Labor Day, 2021

workin hard, or hardly workin, at the B&N Cafe

After a late night watching the made-for-TV movie that launched Columbo on Tubi, I was finally awakened this morning by the angry buzz of a two-stroke gasoline engine. Chainsaw, I thought, but it turned out to be a string trimmer across the street, one of those yardwork nomads pulling his equipment on a trailer behind a pickup truck.

I grew up on a farm, where there were no holidays beyond the weather being too bad to work outside, or waiting on some part for a broken machine. Still, my grandfather quit mining coal as soon as he could to become a farmer. I assume mining coal must have been worse. Pa Hayes had a blacklung pension, but I don’t honestly know if he was a union member or not. My dad has never told any stories of strikes comparable to the Harlan County storyline in Damnation on Netflix.

We enjoy quite a number of worker protections (the eight-hour workday, the forty-hour work week, overtime pay) that did not just materialize out of hot legislative air or the goodness of the corporate heart. People died. According to some studies, the USA has the bloodiest labor history of any industrialized country in the world, with hundreds of deaths in riots, uprisings, and one pitched battle involving airplanes and bombs. The Army or the National Guard occupied Harlan County, Kentucky, multiple times during the 1930s, trying to keep the mines open.

In between those larger events there were murders. Snipers along the railroad tracks near Somerset, KY, shot and killed multiple railroad employees in 1911. As a kid in the 1970s, I could hear the descendants of those trains from my parents’ house, but I never heard that story. Not the labor aspects, and not the racial aspects, because that particular protest was by white railroad firemen (coal shovelers) who felt threatened by the hiring of black railroad firemen, either because of open racism or because they thought this new development would drive their wages down.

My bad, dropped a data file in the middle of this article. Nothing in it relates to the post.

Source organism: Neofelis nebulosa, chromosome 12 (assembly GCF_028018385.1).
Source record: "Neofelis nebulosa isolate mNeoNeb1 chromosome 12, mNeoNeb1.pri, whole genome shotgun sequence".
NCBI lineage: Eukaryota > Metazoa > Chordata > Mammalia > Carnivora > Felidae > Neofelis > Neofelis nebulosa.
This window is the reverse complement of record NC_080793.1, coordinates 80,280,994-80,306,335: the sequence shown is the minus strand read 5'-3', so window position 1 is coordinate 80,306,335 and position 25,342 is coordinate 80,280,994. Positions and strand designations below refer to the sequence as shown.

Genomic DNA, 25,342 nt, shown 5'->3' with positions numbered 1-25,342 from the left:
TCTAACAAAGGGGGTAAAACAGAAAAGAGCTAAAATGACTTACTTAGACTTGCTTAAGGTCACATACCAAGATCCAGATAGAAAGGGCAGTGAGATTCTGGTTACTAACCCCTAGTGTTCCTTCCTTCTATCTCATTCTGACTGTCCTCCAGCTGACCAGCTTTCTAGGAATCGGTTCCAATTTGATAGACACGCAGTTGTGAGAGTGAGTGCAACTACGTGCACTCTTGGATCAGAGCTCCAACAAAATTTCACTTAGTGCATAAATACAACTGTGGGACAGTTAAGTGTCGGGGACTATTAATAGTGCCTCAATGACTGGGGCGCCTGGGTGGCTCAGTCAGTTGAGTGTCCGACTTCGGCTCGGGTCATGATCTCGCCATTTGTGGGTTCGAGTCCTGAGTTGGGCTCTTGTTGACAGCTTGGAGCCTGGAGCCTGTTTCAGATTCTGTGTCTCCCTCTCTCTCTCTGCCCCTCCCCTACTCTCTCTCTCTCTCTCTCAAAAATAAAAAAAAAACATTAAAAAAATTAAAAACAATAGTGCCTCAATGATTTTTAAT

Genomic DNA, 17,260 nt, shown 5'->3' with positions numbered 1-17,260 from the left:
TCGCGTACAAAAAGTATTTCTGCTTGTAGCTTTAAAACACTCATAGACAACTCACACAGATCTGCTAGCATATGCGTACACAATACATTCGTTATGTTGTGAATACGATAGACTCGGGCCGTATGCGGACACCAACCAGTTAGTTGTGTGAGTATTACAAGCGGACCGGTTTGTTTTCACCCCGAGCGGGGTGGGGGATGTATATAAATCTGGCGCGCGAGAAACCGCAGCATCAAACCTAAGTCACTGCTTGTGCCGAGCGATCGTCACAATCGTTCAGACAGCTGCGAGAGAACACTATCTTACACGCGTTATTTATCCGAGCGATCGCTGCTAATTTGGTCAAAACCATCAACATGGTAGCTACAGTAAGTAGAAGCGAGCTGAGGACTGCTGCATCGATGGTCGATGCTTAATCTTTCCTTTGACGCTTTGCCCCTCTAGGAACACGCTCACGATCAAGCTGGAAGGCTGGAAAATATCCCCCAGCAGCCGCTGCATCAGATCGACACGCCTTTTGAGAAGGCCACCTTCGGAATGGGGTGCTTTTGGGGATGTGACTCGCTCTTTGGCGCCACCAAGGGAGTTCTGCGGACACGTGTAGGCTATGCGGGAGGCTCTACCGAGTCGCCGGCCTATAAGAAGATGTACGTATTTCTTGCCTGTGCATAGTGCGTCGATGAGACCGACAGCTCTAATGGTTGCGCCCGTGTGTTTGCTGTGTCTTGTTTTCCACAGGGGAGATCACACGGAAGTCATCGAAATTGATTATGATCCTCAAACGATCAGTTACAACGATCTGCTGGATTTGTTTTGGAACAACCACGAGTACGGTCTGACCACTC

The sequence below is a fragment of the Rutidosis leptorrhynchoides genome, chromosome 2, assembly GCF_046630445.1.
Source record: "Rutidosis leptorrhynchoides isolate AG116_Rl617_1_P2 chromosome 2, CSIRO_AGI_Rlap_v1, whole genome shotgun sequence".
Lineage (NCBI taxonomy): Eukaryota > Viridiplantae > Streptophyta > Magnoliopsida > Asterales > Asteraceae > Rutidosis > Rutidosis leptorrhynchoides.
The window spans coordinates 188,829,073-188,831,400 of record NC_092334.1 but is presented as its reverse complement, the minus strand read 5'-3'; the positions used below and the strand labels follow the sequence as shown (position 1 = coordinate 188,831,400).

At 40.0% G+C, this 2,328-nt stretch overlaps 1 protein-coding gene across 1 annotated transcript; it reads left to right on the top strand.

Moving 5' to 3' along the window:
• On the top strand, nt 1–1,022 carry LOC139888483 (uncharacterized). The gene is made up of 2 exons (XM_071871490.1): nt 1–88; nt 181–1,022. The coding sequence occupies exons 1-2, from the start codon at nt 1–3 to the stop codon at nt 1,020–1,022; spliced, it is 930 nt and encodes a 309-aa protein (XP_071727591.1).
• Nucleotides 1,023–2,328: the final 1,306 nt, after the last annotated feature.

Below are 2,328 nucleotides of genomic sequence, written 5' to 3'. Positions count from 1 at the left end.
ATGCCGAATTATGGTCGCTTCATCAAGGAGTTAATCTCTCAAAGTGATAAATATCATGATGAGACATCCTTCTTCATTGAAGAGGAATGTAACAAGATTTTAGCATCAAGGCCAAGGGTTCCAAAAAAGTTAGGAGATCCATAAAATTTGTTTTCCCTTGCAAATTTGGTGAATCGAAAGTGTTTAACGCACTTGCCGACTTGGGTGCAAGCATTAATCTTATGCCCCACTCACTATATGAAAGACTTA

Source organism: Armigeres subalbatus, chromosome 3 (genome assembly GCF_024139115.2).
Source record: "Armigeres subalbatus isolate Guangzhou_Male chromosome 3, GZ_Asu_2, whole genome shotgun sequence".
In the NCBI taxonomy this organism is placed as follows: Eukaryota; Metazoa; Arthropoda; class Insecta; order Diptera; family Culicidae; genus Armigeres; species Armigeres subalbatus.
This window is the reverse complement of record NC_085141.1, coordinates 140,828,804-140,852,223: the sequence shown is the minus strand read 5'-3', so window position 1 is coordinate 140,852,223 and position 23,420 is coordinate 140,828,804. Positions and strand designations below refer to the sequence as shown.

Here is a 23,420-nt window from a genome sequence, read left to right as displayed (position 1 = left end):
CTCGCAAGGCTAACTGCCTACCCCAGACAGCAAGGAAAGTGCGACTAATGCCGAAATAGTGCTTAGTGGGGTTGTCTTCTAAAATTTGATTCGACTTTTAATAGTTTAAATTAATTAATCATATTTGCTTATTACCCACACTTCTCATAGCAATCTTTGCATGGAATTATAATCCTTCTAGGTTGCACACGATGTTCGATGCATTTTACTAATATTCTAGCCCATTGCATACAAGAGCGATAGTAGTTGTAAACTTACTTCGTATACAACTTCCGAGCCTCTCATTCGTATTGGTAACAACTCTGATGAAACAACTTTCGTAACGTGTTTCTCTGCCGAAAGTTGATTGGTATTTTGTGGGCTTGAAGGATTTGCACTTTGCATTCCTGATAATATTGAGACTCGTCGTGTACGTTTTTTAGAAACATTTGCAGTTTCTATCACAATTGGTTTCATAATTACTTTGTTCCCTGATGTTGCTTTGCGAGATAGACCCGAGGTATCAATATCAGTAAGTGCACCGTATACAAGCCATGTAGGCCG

Now I live in Greensboro, NC, site of the much more recent Greensboro Massacre, from 1979 (post Star Wars!) which is remembered here locally as racially motivated violence by the police, the American Nazi Party, and the Ku Klux Klan. People forget that most of the people killed there were labor organizers, trying to start a union at local textile mills (which by that time mostly employed African-Americans). People forget that the Klan and its midwestern offshoot, the Black Legion, harrassed and killed labor activists and union members for decades.

And that Wikipedia article I’ve been pulling my facts from only covers deaths, not beatings, or arson, or firings, or intimidation of a hundred sorts. It’s sort of like Columbo, whose rumpled, blue-collar lieutenant of the title only investigates murders.

The very first one, “Prescription Murder” from 1968, guest-stars a psychiatrist who is not satisfied being married to a rich heiress. He needs a cute young actress on the side, and when his wife finds out, he enlists the actress to help him avoid a messy (and expensive) divorce by impersonating the wife in an elaborate alibi hoax. He also owns a pair of gray strangling gloves, which is a creepy touch.

In reality, the rich rarely get their literal hands even that dirty.